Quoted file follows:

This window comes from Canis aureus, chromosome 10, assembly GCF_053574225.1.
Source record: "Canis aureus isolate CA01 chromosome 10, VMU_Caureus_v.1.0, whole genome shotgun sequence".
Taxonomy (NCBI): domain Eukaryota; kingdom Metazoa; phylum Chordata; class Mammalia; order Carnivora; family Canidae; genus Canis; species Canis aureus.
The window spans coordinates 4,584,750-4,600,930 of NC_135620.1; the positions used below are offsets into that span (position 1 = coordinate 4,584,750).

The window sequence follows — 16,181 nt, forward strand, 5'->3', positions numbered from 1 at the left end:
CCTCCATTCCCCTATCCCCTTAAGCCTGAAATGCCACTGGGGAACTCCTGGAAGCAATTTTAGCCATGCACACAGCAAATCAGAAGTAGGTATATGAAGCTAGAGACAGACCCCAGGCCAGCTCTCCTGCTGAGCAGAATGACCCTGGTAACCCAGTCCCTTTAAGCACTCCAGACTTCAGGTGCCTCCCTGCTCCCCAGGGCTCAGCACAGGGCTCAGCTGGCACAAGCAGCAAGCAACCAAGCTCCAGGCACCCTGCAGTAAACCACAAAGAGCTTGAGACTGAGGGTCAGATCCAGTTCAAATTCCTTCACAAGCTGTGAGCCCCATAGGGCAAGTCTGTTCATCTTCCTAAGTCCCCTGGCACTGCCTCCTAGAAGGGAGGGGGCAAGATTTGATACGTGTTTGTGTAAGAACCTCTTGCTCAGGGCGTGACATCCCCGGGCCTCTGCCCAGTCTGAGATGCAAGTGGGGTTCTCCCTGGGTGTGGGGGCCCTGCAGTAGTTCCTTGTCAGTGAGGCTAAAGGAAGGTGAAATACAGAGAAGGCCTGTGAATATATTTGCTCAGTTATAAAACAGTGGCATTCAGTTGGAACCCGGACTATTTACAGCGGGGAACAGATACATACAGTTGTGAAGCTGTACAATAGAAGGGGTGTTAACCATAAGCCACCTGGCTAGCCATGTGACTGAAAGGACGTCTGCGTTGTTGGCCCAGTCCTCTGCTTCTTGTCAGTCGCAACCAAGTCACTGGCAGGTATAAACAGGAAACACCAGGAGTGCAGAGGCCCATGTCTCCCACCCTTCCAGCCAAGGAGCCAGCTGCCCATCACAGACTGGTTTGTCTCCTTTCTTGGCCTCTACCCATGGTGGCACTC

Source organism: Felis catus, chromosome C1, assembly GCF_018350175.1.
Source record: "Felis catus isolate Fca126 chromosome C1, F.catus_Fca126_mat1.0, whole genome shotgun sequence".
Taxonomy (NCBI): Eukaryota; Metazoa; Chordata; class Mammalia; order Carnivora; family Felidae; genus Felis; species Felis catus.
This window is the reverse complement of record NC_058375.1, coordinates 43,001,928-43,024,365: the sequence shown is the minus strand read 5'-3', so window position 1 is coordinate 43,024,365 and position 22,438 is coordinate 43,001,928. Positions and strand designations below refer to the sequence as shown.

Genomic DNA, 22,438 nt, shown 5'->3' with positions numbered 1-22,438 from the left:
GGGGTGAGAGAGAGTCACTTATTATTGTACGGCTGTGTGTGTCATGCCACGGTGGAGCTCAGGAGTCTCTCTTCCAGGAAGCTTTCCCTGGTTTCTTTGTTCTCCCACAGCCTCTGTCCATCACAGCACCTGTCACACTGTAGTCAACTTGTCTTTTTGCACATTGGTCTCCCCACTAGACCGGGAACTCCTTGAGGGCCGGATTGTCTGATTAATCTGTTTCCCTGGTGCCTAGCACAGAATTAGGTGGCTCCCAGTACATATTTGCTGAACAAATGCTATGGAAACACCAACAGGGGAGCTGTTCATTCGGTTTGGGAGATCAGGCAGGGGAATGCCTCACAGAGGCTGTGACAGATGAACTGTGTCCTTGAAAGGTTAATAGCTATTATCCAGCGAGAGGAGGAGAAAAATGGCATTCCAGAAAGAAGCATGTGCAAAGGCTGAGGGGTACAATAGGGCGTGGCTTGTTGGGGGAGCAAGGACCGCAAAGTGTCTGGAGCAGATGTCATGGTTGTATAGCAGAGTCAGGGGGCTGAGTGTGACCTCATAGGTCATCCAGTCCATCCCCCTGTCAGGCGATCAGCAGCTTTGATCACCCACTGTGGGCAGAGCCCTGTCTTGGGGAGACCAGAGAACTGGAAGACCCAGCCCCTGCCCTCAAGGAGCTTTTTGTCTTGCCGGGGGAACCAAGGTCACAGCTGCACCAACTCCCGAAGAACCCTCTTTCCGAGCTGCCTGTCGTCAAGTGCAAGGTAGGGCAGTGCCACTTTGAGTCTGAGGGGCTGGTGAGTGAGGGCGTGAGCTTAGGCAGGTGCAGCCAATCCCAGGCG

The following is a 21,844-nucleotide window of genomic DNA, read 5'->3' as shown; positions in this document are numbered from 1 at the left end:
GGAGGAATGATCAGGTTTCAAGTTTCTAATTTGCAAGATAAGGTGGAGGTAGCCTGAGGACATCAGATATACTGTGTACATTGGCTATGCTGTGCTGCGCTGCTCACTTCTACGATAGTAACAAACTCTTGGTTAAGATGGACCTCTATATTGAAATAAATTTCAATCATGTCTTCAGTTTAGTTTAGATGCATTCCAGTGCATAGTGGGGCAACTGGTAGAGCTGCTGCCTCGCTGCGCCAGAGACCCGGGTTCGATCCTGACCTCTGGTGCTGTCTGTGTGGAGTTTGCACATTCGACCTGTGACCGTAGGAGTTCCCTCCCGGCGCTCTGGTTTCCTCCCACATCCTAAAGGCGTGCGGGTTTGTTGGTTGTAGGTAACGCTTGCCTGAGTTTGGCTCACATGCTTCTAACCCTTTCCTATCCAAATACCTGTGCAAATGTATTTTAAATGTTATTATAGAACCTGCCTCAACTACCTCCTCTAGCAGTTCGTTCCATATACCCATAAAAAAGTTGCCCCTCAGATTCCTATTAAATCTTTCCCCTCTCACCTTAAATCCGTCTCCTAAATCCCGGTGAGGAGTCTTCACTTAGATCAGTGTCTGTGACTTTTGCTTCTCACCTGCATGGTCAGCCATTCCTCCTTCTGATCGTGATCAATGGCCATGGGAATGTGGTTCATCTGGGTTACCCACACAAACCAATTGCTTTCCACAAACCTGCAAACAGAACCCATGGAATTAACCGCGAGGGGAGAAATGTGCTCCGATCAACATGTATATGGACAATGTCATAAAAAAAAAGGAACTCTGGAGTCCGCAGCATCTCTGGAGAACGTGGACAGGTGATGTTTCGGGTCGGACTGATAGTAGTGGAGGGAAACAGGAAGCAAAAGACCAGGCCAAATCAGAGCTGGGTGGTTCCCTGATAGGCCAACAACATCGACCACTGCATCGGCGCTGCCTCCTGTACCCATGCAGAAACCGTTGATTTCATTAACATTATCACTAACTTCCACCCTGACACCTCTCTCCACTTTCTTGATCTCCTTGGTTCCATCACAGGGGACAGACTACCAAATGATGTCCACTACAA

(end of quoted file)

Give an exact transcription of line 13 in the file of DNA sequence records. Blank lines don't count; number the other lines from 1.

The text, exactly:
The following is a 21,844-nucleotide window of genomic DNA, read 5'->3' as shown; positions in this document are numbered from 1 at the left end: